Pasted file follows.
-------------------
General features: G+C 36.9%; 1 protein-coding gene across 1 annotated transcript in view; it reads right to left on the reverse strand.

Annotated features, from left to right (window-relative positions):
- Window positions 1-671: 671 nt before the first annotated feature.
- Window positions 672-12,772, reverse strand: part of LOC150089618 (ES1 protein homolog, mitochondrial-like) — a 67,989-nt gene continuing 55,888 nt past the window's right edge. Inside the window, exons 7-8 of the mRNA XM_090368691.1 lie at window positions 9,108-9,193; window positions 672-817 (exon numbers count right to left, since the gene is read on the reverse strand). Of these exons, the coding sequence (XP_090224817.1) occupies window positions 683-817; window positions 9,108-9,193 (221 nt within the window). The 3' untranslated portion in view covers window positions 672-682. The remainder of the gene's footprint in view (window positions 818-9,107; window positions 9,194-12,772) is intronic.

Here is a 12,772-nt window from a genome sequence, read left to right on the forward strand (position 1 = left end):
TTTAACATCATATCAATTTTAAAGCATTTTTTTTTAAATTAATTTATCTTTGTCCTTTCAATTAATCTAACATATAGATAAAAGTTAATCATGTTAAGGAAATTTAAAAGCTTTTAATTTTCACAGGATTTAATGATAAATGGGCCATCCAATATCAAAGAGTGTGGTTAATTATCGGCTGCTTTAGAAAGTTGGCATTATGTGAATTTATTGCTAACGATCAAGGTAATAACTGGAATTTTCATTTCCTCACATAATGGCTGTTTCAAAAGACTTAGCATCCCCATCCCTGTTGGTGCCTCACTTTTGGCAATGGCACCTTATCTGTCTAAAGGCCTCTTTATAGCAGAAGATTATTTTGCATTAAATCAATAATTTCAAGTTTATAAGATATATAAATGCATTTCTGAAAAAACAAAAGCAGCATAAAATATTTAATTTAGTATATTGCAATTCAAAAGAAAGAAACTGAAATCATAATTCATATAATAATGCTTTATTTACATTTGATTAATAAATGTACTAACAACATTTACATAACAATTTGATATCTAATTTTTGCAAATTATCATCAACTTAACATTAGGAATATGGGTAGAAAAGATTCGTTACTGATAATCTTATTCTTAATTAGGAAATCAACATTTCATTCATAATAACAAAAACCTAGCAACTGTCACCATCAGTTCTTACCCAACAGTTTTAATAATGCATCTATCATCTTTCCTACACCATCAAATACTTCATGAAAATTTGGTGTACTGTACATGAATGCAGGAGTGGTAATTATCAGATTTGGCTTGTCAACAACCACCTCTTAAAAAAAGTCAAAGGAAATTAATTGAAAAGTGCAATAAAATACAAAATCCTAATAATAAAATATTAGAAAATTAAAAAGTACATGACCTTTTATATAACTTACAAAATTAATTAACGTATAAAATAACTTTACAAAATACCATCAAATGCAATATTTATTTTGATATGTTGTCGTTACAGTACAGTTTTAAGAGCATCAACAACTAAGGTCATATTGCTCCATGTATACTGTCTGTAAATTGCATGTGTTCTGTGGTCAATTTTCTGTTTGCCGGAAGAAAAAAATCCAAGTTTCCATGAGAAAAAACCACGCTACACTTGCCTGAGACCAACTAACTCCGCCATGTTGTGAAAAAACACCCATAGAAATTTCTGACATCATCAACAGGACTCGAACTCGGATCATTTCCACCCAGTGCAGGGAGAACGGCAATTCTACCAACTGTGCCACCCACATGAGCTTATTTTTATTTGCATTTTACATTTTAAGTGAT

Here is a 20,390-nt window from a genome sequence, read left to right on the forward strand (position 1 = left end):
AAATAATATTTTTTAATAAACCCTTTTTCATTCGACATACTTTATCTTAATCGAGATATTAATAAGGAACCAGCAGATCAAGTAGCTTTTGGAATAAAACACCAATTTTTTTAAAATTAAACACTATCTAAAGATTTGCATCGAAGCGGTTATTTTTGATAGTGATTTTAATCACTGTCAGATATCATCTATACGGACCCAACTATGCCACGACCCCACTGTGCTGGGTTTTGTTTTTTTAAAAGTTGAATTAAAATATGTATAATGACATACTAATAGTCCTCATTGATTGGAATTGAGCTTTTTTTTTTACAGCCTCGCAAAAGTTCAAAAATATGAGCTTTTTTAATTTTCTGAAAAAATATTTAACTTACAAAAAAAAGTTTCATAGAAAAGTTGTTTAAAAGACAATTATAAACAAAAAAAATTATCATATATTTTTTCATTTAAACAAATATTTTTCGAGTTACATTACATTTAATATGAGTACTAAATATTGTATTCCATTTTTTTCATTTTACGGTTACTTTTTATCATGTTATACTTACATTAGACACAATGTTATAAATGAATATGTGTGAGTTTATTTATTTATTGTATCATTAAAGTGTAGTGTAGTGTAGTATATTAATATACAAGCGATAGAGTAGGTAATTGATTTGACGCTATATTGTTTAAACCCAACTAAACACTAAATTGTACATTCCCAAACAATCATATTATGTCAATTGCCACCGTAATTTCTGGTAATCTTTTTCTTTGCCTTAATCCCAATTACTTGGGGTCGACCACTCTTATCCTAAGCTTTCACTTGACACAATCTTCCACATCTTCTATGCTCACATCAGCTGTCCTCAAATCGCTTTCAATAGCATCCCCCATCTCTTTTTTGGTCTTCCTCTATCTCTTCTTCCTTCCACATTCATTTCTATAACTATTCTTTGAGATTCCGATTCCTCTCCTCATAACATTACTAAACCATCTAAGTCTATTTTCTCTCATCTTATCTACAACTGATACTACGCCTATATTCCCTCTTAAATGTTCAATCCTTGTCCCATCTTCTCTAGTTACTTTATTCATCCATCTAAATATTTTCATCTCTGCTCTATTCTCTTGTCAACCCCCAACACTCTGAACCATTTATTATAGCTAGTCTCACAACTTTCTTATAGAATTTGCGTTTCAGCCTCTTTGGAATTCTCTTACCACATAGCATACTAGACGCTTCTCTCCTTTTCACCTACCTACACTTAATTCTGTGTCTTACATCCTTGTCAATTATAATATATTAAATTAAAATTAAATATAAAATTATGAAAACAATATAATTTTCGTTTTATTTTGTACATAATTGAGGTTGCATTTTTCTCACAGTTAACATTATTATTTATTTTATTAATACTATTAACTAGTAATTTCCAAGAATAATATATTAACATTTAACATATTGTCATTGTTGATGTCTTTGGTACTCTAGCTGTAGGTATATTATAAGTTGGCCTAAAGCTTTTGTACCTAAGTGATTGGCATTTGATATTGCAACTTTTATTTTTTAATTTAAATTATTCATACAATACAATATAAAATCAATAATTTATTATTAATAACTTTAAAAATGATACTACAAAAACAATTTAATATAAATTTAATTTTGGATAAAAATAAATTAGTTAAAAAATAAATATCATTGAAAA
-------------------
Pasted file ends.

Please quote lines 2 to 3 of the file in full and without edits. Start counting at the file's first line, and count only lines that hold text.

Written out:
Annotated features, from left to right (window-relative positions):
- Window positions 1-671: 671 nt before the first annotated feature.